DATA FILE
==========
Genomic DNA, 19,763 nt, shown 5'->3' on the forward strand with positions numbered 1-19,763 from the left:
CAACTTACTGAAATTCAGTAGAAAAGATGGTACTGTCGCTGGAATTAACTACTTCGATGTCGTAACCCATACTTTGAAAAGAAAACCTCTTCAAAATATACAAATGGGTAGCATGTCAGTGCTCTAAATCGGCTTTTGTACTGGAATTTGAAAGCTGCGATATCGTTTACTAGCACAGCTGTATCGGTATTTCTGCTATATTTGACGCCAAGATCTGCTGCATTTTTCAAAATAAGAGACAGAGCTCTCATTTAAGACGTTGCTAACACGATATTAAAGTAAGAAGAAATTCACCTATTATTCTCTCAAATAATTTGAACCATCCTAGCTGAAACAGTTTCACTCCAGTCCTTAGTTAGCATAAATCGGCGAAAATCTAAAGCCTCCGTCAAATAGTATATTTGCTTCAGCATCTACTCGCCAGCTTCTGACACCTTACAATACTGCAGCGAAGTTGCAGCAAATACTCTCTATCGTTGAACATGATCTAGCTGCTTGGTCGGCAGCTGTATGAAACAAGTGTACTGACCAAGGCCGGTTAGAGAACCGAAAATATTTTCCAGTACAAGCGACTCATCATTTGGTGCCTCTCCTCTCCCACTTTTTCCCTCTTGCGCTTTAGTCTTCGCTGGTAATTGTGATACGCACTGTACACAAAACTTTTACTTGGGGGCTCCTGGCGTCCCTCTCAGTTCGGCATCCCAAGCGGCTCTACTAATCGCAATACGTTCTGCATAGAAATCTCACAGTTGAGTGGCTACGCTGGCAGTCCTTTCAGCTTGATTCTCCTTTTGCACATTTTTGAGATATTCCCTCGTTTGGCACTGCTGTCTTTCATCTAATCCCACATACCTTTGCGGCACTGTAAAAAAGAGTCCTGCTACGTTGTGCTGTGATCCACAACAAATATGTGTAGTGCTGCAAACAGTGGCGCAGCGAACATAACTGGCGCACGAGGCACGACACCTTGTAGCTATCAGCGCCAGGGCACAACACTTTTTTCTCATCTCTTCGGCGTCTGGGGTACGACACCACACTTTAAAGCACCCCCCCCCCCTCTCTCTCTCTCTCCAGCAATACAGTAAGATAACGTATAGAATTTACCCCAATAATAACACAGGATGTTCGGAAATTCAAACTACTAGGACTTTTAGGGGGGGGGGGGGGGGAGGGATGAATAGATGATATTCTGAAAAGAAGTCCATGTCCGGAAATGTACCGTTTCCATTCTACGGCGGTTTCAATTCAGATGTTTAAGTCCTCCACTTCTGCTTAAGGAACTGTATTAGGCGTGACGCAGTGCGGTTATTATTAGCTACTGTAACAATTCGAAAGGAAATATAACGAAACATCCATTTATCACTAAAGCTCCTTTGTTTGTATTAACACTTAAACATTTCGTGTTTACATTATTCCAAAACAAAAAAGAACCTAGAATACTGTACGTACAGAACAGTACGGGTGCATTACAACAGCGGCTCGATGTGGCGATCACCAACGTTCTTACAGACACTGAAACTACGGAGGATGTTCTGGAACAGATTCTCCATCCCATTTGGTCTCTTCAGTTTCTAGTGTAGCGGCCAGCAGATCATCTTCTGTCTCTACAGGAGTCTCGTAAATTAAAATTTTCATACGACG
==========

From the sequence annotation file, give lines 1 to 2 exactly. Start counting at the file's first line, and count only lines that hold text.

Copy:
Genomic DNA, 19,763 nt, shown 5'->3' on the forward strand with positions numbered 1-19,763 from the left:
CAACTTACTGAAATTCAGTAGAAAAGATGGTACTGTCGCTGGAATTAACTACTTCGATGTCGTAACCCATACTTTGAAAAGAAAACCTCTTCAAAATATACAAATGGGTAGCATGTCAGTGCTCTAAATCGGCTTTTGTACTGGAATTTGAAAGCTGCGATATCGTTTACTAGCACAGCTGTATCGGTATTTCTGCTATATTTGACGCCAAGATCTGCTGCATTTTTCAAAATAAGAGACAGAGCTCTCATTTAAGACGTTGCTAACACGATATTAAAGTAAGAAGAAATTCACCTATTATTCTCTCAAATAATTTGAACCATCCTAGCTGAAACAGTTTCACTCCAGTCCTTAGTTAGCATAAATCGGCGAAAATCTAAAGCCTCCGTCAAATAGTATATTTGCTTCAGCATCTACTCGCCAGCTTCTGACACCTTACAATACTGCAGCGAAGTTGCAGCAAATACTCTCTATCGTTGAACATGATCTAGCTGCTTGGTCGGCAGCTGTATGAAACAAGTGTACTGACCAAGGCCGGTTAGAGAACCGAAAATATTTTCCAGTACAAGCGACTCATCATTTGGTGCCTCTCCTCTCCCACTTTTTCCCTCTTGCGCTTTAGTCTTCGCTGGTAATTGTGATACGCACTGTACACAAAACTTTTACTTGGGGGCTCCTGGCGTCCCTCTCAGTTCGGCATCCCAAGCGGCTCTACTAATCGCAATACGTTCTGCATAGAAATCTCACAGTTGAGTGGCTACGCTGGCAGTCCTTTCAGCTTGATTCTCCTTTTGCACATTTTTGAGATATTCCCTCGTTTGGCACTGCTGTCTTTCATCTAATCCCACATACCTTTGCGGCACTGTAAAAAAGAGTCCTGCTACGTTGTGCTGTGATCCACAACAAATATGTGTAGTGCTGCAAACAGTGGCGCAGCGAACATAACTGGCGCACGAGGCACGACACCTTGTAGCTATCAGCGCCAGGGCACAACACTTTTTTCTCATCTCTTCGGCGTCTGGGGTACGACACCACACTTTAAAGCACCCCCCCCCCCTCTCTCTCTCTCTCCAGCAATACAGTAAGATAACGTATAGAATTTACCCCAATAATAACACAGGATGTTCGGAAATTCAAACTACTAGGACTTTTAGGGGGGGGGGGGGGGGAGGGATGAATAGATGATATTCTGAAAAGAAGTCCATGTCCGGAAATGTACCGTTTCCATTCTACGGCGGTTTCAATTCAGATGTTTAAGTCCTCCACTTCTGCTTAAGGAACTGTATTAGGCGTGACGCAGTGCGGTTATTATTAGCTACTGTAACAATTCGAAAGGAAATATAACGAAACATCCATTTATCACTAAAGCTCCTTTGTTTGTATTAACACTTAAACATTTCGTGTTTACATTATTCCAAAACAAAAAAGAACCTAGAATACTGTACGTACAGAACAGTACGGGTGCATTACAACAGCGGCTCGATGTGGCGATCACCAACGTTCTTACAGACACTGAAACTACGGAGGATGTTCTGGAACAGATTCTCCATCCCATTTGGTCTCTTCAGTTTCTAGTGTAGCGGCCAGCAGATCATCTTCTGTCTCTACAGGAGTCTCGTAAATTAAAATTTTCATACGACG